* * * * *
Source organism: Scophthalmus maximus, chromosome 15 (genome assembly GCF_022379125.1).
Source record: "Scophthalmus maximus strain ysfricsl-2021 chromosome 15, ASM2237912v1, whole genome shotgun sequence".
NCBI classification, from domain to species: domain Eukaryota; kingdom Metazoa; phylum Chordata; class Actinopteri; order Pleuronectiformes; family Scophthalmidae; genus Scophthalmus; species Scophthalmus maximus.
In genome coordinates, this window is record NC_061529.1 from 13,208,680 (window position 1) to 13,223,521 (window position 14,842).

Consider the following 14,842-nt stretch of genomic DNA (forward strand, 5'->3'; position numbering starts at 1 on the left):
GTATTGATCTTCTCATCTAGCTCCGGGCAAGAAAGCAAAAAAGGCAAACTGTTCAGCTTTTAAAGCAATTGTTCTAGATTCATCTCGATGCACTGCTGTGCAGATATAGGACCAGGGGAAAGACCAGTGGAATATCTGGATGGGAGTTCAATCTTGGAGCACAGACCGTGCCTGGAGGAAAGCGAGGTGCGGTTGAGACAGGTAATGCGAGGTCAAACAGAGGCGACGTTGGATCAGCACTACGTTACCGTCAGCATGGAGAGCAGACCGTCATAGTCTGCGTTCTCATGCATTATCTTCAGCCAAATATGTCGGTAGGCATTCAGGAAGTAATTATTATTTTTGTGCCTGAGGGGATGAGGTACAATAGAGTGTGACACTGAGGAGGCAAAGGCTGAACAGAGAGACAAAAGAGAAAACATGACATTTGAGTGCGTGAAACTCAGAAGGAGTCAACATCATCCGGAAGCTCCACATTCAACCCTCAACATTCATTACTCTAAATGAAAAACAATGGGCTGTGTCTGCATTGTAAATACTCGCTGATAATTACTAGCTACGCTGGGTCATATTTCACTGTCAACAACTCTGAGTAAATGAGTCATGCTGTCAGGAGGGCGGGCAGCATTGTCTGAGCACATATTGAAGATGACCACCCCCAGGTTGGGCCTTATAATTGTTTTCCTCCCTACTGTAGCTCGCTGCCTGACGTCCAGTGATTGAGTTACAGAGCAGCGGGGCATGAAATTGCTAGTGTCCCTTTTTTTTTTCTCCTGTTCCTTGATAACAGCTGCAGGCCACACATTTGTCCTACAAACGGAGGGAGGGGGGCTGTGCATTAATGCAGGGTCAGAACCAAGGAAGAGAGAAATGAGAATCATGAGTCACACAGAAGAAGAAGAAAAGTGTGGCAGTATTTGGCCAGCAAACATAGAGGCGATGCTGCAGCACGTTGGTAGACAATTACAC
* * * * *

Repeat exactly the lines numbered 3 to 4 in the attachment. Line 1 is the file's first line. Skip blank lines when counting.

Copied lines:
NCBI classification, from domain to species: domain Eukaryota; kingdom Metazoa; phylum Chordata; class Actinopteri; order Pleuronectiformes; family Scophthalmidae; genus Scophthalmus; species Scophthalmus maximus.
In genome coordinates, this window is record NC_061529.1 from 13,208,680 (window position 1) to 13,223,521 (window position 14,842).